There is zero academic-standard historical or archaeological evidence that the prophet Mohammed – or Jesus, or Moses, or Abraham – existed. (Richard Carrier is probably a good place to start.) Yet these figures and their associated mythologies are abundantly real to some 2-3 billion believers today. That’s so many that we politely express respect for their ‘faith’ rather than plead with them to get a grip and confront what is essentially a mild mental disorder. Until something happens, and you lose patience and have to ask out loud why, in the 21st Century, there are still people wandering around who think an invisible person in the sky listens and talks to them and even commands them to slaughter cartoonists.
Perhaps we put up with it because delusion is not restricted to belief in the supernatural. The Chinese Communist Party, which requires its members to be atheist, is convinced that enemies are everywhere. In particular, it sees Western powers engaged in a secret plot to overthrow it, possibly by using Hong Kong as a base. There is no reasoning with these paranoiacs, and mockery doesn’t work. Awkwardly, the Chinese government once indicated that Hong Kong could elect its leader by universal suffrage. We must now all take part in a make-believe process to decide how this will work, given that a one-party state cannot accommodate a free and open election, even in one city.
Except many people are refusing to take part. The pro-democrats’ boycott of the second round of consultations on political reform could: deprive the process of any remaining integrity and leave it totally farcical; enable a smooth, bickering-free process and enhance the ultimate appearance of consensus; or go unnoticed either way. Whatever happens, they aim to veto the eventual package.
The monumentally vapid consultation document is so lacking in even superficial or ornamental ways to make a rigged election system look a bit fairer that some observers conclude that the government wants the exercise to fail. (Surely, that would convince the pro-dems to vote for the package – but maybe that’s what officials want them to think.) The document certainly reflects Beijing’s post-Occupy determination to maintain tight control over the Election/Nomination Committee through such structures as over-representation of obscure functional constituencies and corporate voting. The document presents the option of keeping such devices intact as one that will encourage ‘an early consensus’…
In the South China Morning Post item, Constitutional Affairs secretary Raymond Tam hints that, following the Occupy protests, the Agriculture and Fisheries Subsector members are unwilling to see a cut in their representation to create a new Youth subsector. This is mendacious crap. It was only because of the protests that anyone suggested a Youth subsector. More to the point, these pro-Beijing groupings do not decide their own fate. They are shoe-shiners: if Chinese officials phone them with instructions to vote for their own abolition, they will obey. If something does or doesn’t happen, it’s because that’s how Beijing wants it; there are no other influences at work here.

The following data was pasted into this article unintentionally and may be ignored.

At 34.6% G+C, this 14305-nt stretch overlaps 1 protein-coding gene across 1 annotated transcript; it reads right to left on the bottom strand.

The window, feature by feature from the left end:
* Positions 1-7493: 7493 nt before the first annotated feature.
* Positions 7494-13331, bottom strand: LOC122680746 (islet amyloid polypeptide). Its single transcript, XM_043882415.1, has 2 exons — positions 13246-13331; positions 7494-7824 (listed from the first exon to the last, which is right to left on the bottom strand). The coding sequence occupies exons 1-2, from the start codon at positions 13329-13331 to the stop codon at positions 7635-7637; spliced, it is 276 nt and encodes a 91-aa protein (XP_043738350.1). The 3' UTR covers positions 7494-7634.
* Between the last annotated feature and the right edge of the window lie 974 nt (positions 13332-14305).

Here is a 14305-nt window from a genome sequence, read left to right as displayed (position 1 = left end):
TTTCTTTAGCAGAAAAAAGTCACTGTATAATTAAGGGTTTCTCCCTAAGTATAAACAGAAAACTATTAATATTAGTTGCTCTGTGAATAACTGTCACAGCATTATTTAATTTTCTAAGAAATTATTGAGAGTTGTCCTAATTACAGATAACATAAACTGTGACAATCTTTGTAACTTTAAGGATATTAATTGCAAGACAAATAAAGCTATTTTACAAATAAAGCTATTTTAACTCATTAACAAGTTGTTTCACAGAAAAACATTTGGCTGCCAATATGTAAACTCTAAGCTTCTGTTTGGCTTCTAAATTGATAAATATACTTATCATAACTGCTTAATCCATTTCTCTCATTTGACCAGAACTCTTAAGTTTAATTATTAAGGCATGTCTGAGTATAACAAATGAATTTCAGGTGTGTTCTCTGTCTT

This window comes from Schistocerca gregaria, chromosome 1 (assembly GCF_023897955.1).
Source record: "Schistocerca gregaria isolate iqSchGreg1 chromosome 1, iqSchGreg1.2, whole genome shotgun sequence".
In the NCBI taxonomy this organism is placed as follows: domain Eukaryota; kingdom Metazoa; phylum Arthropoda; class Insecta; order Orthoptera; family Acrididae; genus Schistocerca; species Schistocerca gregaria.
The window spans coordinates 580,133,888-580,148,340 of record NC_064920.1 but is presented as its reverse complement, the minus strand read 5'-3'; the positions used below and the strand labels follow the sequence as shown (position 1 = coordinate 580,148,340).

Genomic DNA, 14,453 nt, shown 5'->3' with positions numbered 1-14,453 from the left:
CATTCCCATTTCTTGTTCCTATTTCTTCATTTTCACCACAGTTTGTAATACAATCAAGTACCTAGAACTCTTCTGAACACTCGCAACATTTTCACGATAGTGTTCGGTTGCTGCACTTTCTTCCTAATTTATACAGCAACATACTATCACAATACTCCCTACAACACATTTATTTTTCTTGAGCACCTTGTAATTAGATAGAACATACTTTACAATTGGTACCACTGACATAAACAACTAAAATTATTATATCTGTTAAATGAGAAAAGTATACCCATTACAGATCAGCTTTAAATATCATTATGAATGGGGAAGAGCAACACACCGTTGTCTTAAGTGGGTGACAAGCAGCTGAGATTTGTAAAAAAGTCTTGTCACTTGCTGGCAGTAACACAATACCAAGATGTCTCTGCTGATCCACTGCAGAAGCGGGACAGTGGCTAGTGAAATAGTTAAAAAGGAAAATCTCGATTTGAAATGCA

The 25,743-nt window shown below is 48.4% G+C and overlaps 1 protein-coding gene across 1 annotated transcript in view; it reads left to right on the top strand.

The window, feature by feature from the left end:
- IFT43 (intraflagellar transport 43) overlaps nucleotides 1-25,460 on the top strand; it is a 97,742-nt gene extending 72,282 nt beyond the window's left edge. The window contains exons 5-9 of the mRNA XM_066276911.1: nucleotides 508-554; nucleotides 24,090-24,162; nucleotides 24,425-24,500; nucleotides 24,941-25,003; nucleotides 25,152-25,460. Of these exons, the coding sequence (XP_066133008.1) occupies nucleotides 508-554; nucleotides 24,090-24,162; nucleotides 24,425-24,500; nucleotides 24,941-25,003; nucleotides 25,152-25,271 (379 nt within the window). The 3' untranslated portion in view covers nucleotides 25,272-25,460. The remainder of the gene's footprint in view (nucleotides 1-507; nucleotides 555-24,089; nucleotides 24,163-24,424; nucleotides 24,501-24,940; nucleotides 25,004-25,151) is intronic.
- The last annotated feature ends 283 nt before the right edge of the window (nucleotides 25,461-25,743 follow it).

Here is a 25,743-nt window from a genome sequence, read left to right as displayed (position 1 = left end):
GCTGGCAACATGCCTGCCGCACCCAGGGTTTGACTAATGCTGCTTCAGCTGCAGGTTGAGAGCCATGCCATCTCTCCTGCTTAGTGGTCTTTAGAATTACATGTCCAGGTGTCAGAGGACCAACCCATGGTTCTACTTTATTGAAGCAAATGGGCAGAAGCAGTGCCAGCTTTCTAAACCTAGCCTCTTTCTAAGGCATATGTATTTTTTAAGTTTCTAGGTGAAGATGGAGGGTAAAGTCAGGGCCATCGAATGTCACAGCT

The Standard has a cute diagram explaining the Chief Executive election in 2017…
However, the picture is missing a hurdle – one at far left that the (up to) 12 hopefuls must leap to be considered for the shortlist of two or three. It will take endorsement of only a small proportion (maybe 10-15%) of Nomination Committee members to get a hopeful in the running, which means a pan-democrat could easily qualify. It’s at the second stage that Beijing’s inbuilt majority comes into play and we get a bloc-vote of 50%-plus for each of China’s two or three favoured candidates. As Chief Secretary Carrie Lam wearily points out (though not in these exact words), it’s in the period between hurdles 1 and 2 that debates and public opinion polls create the theoretical potential for something to happen beyond Beijing’s micro-management powers.
Here’s the scenario: the pro-democrat among the 12 hopefuls is so dazzling, intelligent, handsome, scandal-free and charismatic that he gets rave support among the public and Beijing cannot leave him off the ballot without riots breaking out. Why does that sound about as likely as Mohammed or Jesus walking through the door?